By Greg Michael
The New York Times plans to narrow the size of its flagship newspaper and close a printing plant, resulting in the loss of 250 jobs, in a move to stop the decline of its stock value and keep major shareholders from a revolt or from bolting altogether.
The changes are still a way off, why report that now?
It may be because The Times will be reporting some mediocre financials in the next day or two. This tidbit on the lowly production job cuts are meant as red meat for shareholders. The cuts are planned to take place in April 2008, including the closure of a printing plant in Edison, New Jersey. The company will consolidate its regional printing facilities at a plant in Queens. The newspaper will be narrower by 1 1/2 inches. Some of their loyal high-end advertisers will wonder why they are paying the same rates or even more for a smaller space, but most of the ad agencies are used to the new format. USA Today has used that slim format for more than a decade.
The New York Times reports it expects the changes to result in savings of $42 million (over what time frame? Is this proper disclosure under Sarbanes-Oxley?).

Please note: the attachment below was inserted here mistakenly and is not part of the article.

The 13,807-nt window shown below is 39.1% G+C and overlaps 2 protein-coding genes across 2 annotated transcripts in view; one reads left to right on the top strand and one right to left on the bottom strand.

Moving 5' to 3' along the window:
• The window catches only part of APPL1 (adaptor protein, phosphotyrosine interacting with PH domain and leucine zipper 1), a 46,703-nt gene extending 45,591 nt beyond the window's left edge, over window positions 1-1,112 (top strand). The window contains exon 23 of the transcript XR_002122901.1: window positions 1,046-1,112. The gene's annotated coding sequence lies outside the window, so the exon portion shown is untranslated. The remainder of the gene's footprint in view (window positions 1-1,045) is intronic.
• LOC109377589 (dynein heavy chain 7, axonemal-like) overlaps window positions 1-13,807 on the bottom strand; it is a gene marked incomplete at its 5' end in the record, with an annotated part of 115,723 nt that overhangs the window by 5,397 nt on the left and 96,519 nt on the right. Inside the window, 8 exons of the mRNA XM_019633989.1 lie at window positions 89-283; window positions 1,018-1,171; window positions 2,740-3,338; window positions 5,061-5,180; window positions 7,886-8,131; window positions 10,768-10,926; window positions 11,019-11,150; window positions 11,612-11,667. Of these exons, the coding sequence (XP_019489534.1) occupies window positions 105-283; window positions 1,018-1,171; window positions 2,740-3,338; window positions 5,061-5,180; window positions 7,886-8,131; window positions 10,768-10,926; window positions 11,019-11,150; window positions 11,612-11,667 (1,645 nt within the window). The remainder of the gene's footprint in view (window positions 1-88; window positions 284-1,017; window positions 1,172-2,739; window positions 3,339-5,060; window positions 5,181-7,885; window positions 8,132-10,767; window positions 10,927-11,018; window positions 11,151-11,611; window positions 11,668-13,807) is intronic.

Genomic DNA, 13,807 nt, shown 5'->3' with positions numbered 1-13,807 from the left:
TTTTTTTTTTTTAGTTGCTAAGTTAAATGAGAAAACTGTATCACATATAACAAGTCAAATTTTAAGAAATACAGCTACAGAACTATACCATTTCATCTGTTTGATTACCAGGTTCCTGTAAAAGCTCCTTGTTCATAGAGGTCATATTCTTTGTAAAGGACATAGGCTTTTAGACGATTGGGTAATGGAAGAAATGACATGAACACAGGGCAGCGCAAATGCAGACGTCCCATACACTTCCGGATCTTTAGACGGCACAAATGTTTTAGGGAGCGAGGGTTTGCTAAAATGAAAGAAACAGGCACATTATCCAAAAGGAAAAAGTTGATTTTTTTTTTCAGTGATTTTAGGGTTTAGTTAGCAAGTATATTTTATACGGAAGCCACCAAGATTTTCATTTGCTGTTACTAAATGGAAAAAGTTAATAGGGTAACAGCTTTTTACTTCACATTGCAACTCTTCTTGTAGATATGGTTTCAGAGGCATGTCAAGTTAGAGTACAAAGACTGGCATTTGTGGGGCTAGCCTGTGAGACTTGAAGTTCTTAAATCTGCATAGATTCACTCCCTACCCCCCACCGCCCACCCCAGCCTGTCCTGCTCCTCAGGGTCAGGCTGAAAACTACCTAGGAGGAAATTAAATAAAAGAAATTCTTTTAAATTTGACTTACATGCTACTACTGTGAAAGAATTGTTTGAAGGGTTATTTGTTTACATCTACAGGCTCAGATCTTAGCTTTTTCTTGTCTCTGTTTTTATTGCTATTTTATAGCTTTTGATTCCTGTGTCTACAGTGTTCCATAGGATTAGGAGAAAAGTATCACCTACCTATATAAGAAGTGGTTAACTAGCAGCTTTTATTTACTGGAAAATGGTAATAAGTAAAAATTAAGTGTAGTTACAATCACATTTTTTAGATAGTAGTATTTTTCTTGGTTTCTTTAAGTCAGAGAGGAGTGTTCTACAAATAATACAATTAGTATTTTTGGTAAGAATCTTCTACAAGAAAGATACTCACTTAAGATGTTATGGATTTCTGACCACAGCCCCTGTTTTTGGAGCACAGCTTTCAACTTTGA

The narrower format will reduce the space the paper has for news by five percent, Executive Editor Bill Keller said in an online article (Is that all Mr. Keller? What about the space for the advertisers who help pay for your summer home in the Hamptons?)
Actaully, the Times was one of the last holdouts on the standard, slimmer format. The Times will in two years, join with most major papers that made the switch several years ago, including The Washington Post, San Francisco Chronicle, Houston Chronicle, Chicago Tribune and LA Times. They have reduced their size as they cut newsprint and other production costs and try to stem the continual loss of readers and advertising to the Internet and other media.
Years late and several million dollars short in making the change, due to an editor-centric management culture unique to The Times, rather than a business-led organization.
Imagine if Disney would let artists run the company and own all shareholder voting rights. Goofy management decisions. The Times has created the two-tiered stock scheme with voting rights preserved for a small inner-circle of family members and elite editors. The lion’s share of stockhoders are just happy little dwarfs.
Another chief indicator was reported, that Times Chief Financial Officer Leonard Forman will retire in 2007 after the company names a successor. (He’d leave for the Hamptons today, if he could).
Getting out while the getting is good
Forman was president of The New York Times Magazine Group from 1998 until it was sold in 2001. Analysts believe Forman was in charge of cleaning up the books and window dressing the magazines that were sold at about the same time that the Santa Barbara paper was sold.
The Gray Lady doesn’t have much more to lose.